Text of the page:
The Labor Department reported a loss of 2,689,000 jobs in January…In January 2010, as I said, there was an actual, unadjusted job loss of 2,858,000 jobs. To make it simple, the government computers were expecting a bigger unadjusted loss than the 2,689,000 jobs because last January’s decline was 2,858,000. Why weren’t there as many job losses this January? Very likely because the weather throughout the country is a lot milder this year than during the past two Januarys. A loss of jobs that isn’t as bad as expected turns into a job gain. Does that mean there really are 243,000 new jobs out there? Absolutely not.
Let’s say there are rumors in your company that 300 people are going to be laid off. Instead, management decides to fire just 200. Two hundred people, of course, have lost their jobs. But, adjusting it for expectations, 100 people didn’t get fired. Using this analogy, the government would say that, on an expectation-adjusted basis, 100 jobs were created. That’s sort of what happened in the January employment report because of seasonal adjustment.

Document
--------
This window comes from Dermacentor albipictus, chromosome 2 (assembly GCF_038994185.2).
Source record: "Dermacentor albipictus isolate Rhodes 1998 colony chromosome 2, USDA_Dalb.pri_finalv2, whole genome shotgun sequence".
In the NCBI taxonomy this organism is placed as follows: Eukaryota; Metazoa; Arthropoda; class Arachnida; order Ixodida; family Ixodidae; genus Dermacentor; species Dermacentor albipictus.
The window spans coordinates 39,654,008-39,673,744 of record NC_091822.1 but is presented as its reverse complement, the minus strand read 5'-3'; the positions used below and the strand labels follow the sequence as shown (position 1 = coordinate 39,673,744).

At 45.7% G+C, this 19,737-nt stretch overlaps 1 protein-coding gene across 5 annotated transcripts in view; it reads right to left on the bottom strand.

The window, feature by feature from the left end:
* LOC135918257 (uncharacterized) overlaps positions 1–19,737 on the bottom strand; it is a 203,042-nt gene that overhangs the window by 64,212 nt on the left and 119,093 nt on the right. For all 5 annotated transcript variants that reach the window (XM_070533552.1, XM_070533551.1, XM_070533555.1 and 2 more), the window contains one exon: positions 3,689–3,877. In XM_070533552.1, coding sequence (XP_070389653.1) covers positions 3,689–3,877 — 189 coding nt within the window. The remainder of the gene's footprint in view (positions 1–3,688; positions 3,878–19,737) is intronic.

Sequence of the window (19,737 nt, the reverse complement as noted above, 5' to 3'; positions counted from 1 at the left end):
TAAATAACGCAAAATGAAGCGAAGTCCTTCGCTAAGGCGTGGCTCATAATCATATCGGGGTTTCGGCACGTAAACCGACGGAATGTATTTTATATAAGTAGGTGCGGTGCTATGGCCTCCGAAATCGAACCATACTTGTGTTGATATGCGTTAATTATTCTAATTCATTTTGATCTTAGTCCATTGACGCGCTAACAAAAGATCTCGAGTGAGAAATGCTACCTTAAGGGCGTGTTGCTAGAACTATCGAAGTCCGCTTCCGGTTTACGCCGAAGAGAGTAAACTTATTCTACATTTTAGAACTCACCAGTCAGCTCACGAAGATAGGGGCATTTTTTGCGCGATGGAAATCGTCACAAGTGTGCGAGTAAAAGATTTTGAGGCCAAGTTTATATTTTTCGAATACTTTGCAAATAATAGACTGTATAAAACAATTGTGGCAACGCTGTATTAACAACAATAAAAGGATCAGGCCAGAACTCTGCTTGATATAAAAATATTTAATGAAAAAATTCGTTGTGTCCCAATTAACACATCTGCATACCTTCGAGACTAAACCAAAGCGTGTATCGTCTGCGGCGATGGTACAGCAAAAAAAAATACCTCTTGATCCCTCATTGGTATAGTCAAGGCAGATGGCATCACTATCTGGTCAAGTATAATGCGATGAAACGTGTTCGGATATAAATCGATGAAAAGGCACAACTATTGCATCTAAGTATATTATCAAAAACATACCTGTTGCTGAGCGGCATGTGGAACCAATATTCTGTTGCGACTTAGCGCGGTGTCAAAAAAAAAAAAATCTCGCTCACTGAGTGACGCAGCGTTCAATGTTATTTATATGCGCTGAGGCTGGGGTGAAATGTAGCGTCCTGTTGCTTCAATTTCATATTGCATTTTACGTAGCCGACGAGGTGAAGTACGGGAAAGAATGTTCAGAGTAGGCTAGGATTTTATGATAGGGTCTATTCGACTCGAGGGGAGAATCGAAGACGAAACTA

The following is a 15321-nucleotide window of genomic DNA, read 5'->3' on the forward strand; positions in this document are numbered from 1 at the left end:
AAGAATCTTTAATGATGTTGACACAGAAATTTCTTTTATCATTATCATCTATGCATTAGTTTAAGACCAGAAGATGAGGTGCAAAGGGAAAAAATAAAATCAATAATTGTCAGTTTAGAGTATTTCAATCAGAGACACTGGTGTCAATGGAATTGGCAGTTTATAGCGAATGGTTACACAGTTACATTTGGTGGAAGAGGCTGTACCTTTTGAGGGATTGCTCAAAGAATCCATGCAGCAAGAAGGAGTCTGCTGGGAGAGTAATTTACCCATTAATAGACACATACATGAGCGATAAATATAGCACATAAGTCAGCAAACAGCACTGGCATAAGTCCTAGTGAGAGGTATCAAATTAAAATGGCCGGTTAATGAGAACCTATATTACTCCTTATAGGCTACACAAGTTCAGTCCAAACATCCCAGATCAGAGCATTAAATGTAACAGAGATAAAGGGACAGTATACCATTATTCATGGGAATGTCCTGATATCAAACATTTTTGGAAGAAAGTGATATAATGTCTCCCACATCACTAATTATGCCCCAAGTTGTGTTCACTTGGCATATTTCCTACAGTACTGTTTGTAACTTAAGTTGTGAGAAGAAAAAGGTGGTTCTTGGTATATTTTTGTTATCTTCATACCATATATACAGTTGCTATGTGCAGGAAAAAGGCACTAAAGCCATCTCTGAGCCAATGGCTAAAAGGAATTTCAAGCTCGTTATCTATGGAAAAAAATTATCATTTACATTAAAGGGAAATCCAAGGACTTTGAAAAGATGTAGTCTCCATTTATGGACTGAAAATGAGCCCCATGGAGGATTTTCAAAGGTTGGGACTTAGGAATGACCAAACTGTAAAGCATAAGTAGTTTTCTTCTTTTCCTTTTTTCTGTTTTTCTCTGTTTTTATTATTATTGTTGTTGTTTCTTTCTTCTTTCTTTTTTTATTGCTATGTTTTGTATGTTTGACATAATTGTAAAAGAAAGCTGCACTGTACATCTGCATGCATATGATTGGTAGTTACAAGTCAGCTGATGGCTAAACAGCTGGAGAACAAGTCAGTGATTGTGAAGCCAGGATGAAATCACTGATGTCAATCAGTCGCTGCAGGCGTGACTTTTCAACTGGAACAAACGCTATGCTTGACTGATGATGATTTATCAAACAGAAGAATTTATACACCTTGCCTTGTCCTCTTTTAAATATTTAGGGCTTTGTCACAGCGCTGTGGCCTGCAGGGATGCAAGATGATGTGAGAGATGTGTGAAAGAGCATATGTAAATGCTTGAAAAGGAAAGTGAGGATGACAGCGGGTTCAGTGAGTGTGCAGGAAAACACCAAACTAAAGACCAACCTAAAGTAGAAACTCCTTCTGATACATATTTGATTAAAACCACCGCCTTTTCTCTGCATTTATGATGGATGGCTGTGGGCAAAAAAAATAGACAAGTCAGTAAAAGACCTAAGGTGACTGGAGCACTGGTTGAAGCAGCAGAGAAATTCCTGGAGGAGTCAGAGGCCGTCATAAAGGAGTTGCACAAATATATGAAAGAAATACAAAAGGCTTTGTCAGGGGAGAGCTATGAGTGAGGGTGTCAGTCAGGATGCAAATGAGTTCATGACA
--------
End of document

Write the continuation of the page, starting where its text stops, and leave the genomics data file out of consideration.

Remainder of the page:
Let’s get this straight. Jobs went down 2.7 million instead of 2.9 million in January and this is a job gain of 243,000 jobs? Okay. The labor force lost 1.7 million people, which trnslated into a seasonally adjusted 1.2 million people, so the labor force participation rate continued its drop to historic lows among prime age workers.
Meanwhile, the actual non-seasonally adjusted jobs number for December and January is a loss of 2.9 million jobs (which the BLS translated, using a methodology that we were unable to determine, into a job gain of 446,000 jobs). And these jobs losses and labor force losses are a cause for celebration? Huh? It’s all kind of confusing to us, and not in a good way.